The Clatterbridge Cancer Centre is working collaboratively with other research partners from across the region on over 120 clinical trials to help develop new and innovative ways to treat various types of cancer.
This year, The Clatterbridge Cancer Centre also celebrated ten years as the host of the Merseyside and Cheshire Cancer Research Network, which has helped increase the number of local people being recruited to take part in international cancer research from four to 23 per cent since 2002.
Jenny Almond, Director of Research at The Clatterbridge Cancer Centre, which plays a huge role in developing and supporting research, gives readers a behind the scenes look at how treatments are taken from a lab to becoming a standard of care across the UK, and even the world.
What is a clinical trial?
Clinical trials are a crucial part of investigating which treatments and medicines work best for patients. They are the final step in a long process that begins with research in a lab and many treatments used today are the result of past clinical trials.
In terms of cancer treatment, clinical trials are used to find new ways to treat cancer, find and diagnose the disease, prevent cancer and also manage symptoms and side effects of existing treatments. By taking part in research, patients can help improve cancer care for both themselves and future generations.
We understand these trials take part in phases, what does that mean?
That’s right, for a treatment to become a standard of care; it must first go through three or four clinical phases. The early phases make sure the treatment is safe and later phases show if it works more effectively than the treatments that are already in place.
In later phases of a trial, several thousands of suitable patients will take part across the country in order to allow the research results to be accurate and reliable.
How does a patient know if they’re suitable to take part in a clinical trial?
Each patient is assessed by their consultant on a case by case basis and their symptoms, stage of the cancer and other health implications will be taken into consideration. A consultant will only offer this as an option for treatment if they feel the patient could benefit.
The Clatterbridge Cancer Centre prides itself on its track record of referring patients from Merseyside and Cheshire onto world leading clinical trials for all types of cancer. We have developed excellent relationships with our partner organisations including The National Institute for Health Research (NIHR), Liverpool Cancer Research UK Centre, The University of Liverpool and the Liverpool Cancer Trials Unit in order to develop and deliver a range of trials for patients in the North West and beyond.
Can you give us an example of a clinical trial that’s currently underway at The Clatterbridge Cancer Centre?
The Clatterbridge Cancer Centre is currently involved in two clinical trials in gene therapy, which could mark a shift in cancer treatment. Gene therapy is given to patients in a vaccination form and aims to change the way in which the immune system reacts to cancer cells.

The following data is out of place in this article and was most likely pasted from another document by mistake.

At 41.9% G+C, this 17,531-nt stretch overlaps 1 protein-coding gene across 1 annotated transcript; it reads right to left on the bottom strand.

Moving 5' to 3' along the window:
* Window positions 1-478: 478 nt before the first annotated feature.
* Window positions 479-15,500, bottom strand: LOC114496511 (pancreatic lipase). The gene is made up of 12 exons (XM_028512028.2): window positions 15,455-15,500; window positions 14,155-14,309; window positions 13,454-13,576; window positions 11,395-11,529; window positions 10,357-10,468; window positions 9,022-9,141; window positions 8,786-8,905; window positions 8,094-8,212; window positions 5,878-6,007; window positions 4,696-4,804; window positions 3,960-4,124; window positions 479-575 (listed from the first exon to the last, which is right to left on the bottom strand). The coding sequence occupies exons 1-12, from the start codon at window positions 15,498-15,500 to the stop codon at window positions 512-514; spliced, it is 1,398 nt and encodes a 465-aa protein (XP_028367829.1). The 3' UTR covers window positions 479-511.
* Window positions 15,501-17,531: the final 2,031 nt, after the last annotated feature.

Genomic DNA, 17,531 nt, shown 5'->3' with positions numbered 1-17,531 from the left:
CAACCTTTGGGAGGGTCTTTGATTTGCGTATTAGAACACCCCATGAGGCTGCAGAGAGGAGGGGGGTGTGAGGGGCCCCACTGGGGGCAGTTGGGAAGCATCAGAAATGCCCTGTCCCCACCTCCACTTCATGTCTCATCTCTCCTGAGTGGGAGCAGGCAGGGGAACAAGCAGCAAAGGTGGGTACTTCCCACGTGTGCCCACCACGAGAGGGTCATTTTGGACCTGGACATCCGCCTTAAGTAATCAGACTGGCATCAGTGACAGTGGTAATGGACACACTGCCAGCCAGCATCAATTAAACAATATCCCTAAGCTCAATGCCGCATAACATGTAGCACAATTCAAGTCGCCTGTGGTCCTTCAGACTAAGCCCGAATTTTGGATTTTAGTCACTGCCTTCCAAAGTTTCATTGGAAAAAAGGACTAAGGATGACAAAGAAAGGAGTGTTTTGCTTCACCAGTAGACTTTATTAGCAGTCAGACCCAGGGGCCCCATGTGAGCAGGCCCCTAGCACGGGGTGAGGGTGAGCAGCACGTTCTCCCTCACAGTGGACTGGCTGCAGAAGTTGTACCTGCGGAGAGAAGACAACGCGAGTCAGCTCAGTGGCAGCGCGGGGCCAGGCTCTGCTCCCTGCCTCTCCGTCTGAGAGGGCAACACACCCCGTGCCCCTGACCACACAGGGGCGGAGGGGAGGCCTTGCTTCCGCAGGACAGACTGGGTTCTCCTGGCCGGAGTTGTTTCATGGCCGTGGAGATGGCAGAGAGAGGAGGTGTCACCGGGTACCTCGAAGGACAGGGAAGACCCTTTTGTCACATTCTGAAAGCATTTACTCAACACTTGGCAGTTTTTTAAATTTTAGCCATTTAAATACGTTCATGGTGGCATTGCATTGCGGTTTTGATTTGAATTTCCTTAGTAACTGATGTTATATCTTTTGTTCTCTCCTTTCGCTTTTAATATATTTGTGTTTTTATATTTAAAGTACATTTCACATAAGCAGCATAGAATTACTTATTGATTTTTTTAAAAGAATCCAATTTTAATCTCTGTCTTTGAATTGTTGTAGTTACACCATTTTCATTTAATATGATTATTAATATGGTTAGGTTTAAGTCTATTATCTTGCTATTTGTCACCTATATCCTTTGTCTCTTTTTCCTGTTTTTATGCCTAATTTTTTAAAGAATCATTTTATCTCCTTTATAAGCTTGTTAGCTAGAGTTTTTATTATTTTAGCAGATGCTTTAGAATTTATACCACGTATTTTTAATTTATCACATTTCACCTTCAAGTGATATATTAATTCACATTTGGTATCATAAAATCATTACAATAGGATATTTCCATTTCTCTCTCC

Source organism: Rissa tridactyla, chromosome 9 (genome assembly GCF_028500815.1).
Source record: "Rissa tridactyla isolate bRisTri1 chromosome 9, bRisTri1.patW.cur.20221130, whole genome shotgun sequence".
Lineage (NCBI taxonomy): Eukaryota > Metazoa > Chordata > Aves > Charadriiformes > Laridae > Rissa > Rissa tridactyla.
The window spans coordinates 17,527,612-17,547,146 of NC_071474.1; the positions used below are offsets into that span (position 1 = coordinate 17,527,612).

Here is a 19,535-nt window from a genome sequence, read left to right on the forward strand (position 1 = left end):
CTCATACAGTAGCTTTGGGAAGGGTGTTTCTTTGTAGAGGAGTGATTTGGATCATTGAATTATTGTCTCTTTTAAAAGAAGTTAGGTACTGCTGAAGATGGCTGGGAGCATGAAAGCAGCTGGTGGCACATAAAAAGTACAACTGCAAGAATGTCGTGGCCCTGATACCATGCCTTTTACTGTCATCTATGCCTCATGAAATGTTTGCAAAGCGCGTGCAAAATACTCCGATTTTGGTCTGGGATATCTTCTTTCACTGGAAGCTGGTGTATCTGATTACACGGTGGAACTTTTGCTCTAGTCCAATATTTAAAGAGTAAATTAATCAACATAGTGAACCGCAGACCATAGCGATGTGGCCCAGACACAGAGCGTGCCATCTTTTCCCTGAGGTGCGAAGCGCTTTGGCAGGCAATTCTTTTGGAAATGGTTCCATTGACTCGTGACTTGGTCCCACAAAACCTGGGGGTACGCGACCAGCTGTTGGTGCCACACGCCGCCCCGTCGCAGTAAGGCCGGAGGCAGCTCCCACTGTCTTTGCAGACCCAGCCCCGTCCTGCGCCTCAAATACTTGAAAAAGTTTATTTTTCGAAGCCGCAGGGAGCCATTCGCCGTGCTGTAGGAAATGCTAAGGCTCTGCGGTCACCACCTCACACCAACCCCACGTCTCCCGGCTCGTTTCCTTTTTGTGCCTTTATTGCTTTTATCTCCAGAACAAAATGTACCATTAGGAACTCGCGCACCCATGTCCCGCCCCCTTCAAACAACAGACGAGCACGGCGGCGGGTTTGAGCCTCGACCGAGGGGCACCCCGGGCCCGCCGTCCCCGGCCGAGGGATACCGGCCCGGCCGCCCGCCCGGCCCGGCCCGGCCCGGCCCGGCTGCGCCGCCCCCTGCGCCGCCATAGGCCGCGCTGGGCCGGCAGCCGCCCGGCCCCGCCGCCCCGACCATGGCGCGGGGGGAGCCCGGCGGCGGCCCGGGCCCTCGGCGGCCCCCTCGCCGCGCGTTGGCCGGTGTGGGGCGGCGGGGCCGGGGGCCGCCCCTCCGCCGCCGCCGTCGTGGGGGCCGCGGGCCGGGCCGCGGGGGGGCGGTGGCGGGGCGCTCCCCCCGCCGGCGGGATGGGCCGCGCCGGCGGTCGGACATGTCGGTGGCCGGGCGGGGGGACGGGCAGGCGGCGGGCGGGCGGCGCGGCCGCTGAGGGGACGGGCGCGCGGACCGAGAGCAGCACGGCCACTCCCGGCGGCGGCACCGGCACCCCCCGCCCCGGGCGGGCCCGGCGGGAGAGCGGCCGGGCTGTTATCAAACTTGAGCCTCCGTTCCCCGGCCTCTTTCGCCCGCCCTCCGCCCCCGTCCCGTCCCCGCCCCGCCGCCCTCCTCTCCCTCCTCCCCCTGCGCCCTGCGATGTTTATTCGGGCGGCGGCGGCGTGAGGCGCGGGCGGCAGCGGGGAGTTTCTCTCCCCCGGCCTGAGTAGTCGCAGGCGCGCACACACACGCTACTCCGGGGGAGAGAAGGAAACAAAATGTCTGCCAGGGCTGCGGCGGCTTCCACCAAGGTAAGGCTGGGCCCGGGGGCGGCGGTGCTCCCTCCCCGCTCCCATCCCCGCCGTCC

Cancer cells can ‘hide’ from the immune system making it hard for the body to recognise them as foreign and harmful. Gene therapy could help the body to recognise cancer cells and generate an immune response, which will kill cancer, meaning that the patient does not need to undergo more invasive treatments.
Could people with all types of cancer benefit from gene therapy?
The two trials currently underway, BNIT and TRIOC, are offered to men suffering from prostate cancer and women with ovarian cancer. The trials are aimed at those whose first line of treatment has failed, but who show few symptoms of the advanced stages of cancer.
The Centre has also previously been involved in trials for gene therapy treatment for lung cancer, melanoma, and in head and neck cancer.
Will the proposed new Clatterbridge Cancer Centre site further extend its research capabilities?
The proposed development of the new Clatterbridge Cancer Centre site in central Liverpool will help strengthen the research offering and expertise of the Centre. There are certain trials which need to be held within an acute hospital so the new site will further increase the number of suitable trials for the Centre as it will be based next to the new Royal Liverpool University Hospital and within close proximity to The University of Liverpool and the Cancer Research UK Centre. All of this combined will give The Clatterbridge Cancer Centre the chance to offer even more patients access to life-changing trials so it can remain at the forefront of these pioneering research processes.
To support the fight against cancer, the Action on Cancer campaign aims to keep local residents up to date over the coming months with the latest cancer-related news and plans to improve services over the coming years, including the new Clatterbridge Cancer Centre site in central Liverpool.